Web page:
Thursday, May 29, 2008

THE ANSWER

Yes Yes I know that the picture was too small. That's what happens when we try to get smart and edit it! Congrats to Joy S. who was the closest to the answer. Your dollar is on the way! Really. This is a kudzu guard for power lines. We had never seen this before and thought it was pretty ingenious. Stay tuned for the next "What is it".

Monday, May 26, 2008

STRANGE SIGHTINGS

Tell me what this is and win a dollar. (picture above)

We saw this truck on the way home from Martha's grandma's house. I have seen some unusual vehicles in my time but this one is pretty strange. The funny thing is, he has used screws to attach the plates to his truck. He has also put them on the sides of the truck as well. Most of these plates kind of go together, NASCAR, John Deere, Confederate Flags times 2, the Duke plate just somehow doesn't belong. You have to admire his creativity.








Monday, May 12, 2008

Termites 101

video

This is just something I saw when I was in school. Termites work in the dark, so how do they know where they are going? There are pheremones emitted by termites that enable them to travel in the shelter tubes that they build and in the wood that they are working in without losing their way.

Thursday, May 1, 2008

No, you just can't "get something from Lowe's"

Termite damage in a baseboard.
Our 100 gallon spray rig.

Drilling holes through a concrete slab to reach the termites in the soil.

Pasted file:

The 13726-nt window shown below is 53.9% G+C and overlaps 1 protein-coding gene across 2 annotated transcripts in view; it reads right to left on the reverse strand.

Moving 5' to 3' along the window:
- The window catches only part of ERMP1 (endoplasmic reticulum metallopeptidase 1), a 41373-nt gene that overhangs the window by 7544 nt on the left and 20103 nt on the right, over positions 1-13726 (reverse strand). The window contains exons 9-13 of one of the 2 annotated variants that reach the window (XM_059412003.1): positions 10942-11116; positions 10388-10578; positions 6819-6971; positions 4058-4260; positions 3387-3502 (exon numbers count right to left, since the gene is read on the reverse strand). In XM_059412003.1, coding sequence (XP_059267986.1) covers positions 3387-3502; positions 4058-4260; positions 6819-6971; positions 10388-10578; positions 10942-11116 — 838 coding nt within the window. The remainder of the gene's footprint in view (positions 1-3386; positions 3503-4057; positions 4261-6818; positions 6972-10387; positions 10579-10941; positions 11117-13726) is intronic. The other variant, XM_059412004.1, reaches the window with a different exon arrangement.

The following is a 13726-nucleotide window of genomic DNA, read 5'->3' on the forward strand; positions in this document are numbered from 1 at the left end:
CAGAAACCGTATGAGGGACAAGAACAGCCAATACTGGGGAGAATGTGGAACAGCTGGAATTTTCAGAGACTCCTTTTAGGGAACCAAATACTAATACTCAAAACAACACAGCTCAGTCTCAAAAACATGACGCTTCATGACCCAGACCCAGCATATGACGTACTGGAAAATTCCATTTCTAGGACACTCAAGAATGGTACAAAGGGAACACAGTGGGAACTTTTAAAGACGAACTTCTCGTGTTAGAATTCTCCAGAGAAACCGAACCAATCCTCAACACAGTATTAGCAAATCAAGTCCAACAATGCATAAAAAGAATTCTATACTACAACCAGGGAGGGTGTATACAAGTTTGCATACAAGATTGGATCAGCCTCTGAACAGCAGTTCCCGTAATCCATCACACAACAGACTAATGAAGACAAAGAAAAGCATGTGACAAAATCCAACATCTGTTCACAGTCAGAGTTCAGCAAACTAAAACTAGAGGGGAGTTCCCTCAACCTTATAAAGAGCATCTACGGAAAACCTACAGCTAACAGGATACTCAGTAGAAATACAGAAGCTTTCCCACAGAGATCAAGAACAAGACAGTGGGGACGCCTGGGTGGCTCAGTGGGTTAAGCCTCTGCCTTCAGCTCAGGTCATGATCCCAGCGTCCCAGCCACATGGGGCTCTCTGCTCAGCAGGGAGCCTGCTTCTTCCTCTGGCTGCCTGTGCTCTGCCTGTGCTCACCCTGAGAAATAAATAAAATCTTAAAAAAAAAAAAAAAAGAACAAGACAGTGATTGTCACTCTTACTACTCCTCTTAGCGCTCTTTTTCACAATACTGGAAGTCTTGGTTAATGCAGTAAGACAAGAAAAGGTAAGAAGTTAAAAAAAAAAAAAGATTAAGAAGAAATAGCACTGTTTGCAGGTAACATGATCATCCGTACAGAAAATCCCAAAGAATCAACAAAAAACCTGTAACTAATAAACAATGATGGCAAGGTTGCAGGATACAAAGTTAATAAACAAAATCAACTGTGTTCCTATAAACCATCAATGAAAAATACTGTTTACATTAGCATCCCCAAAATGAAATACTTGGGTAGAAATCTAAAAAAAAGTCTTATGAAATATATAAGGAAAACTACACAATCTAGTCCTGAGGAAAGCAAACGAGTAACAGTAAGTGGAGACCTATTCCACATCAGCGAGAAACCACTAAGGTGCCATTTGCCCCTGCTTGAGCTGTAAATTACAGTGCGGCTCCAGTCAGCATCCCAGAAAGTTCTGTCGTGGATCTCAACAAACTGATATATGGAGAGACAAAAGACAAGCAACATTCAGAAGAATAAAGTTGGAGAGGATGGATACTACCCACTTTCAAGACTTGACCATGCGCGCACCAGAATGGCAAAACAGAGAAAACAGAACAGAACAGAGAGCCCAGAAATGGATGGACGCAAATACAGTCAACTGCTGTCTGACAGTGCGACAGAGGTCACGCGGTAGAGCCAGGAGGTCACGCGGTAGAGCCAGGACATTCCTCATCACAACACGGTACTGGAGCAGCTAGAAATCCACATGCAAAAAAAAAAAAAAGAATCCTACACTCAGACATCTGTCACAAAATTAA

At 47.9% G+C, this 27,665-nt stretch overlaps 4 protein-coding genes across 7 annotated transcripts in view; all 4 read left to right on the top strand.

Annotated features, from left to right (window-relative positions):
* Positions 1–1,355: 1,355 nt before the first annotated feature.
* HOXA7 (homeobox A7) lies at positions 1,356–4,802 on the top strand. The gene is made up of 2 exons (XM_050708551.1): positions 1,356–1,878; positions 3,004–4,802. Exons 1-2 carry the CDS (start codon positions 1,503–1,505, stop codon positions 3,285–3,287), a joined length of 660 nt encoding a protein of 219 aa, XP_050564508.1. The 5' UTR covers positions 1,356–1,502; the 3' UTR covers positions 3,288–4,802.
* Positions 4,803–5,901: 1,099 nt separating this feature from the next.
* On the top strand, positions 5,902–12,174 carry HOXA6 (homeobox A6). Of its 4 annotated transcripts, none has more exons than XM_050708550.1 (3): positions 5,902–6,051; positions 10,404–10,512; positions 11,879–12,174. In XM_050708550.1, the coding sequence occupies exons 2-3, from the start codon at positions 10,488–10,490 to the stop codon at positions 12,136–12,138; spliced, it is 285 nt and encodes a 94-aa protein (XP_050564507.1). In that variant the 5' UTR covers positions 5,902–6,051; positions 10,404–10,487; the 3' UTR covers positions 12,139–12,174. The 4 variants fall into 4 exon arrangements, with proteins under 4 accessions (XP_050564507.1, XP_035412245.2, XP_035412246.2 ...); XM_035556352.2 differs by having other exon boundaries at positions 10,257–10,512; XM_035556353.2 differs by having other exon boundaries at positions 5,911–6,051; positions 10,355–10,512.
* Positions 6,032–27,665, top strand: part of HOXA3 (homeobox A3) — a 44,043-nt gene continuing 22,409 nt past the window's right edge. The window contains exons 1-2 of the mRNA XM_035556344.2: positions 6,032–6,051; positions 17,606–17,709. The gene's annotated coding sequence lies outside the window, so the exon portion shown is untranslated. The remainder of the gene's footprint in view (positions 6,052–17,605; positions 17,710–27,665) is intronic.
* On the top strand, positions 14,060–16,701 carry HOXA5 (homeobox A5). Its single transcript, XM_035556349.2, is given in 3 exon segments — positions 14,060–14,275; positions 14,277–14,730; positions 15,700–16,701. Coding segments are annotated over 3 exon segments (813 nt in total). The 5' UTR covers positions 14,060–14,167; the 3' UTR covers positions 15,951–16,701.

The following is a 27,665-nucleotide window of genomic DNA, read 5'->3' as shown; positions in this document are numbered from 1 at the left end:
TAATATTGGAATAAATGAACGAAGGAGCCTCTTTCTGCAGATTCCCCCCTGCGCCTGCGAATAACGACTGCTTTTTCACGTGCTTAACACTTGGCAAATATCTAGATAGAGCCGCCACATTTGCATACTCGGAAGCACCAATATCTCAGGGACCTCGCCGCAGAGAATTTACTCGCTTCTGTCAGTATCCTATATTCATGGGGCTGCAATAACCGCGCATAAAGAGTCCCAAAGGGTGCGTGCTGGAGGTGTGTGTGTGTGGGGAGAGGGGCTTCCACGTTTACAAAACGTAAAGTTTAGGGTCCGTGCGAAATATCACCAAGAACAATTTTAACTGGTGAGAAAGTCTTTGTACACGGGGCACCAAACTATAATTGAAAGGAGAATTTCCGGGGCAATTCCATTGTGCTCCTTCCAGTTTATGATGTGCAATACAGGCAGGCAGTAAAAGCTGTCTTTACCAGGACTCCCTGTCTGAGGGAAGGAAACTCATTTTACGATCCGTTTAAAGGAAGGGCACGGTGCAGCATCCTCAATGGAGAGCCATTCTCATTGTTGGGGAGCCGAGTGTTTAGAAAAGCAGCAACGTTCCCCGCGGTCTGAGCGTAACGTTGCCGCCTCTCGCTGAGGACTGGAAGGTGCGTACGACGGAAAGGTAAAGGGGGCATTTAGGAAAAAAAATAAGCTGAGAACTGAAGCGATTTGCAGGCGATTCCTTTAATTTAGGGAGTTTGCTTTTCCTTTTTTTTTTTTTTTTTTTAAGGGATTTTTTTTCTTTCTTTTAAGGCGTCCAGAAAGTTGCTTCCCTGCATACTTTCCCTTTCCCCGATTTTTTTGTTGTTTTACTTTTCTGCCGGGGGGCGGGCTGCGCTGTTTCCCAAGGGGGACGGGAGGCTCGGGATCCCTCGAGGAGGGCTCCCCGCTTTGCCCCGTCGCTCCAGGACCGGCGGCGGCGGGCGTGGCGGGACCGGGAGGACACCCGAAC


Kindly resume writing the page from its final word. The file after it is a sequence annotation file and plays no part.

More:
Wall and slab after treatment.
When I find termites at peoples homes I always get asked "can't I just get something from Lowe's to take care of this?" I wish that I could say yes, but termite treatments require a little more than a spray can. The first picture is a pretty mild termite infestation, the termites went through the wall and wound up eating through a bookshelf and into some books. We injected chemical into the holes that we drilled in the slab as well as the cinder block wall. The idea is to break the termites contact with the soil so that it kills the termites while providing a protective chemical barrier for your home. Termites must have a source of moisture to live, most of the time this source is the soil. In some rare cases leaky roofs and pipes provide this source making them very hard to detect. Again, this is a rare situation and I have only seen it a few times over the past 10 years. Termite treatments aren't by any stretch rocket science, but like anything else you need to know what you are doing. Some of the hazards faced in this particular treatment were underground utilities and electrical wires in the wall. You just have to be careful, and think before drill and inject chemical. To end, I would just say that your home is the largest investment that most people make, it pays to have your home inspected at least once a year. Sure treatments are expensive, but repair cost are often much higher and you would still need to have the home treated after the repairs.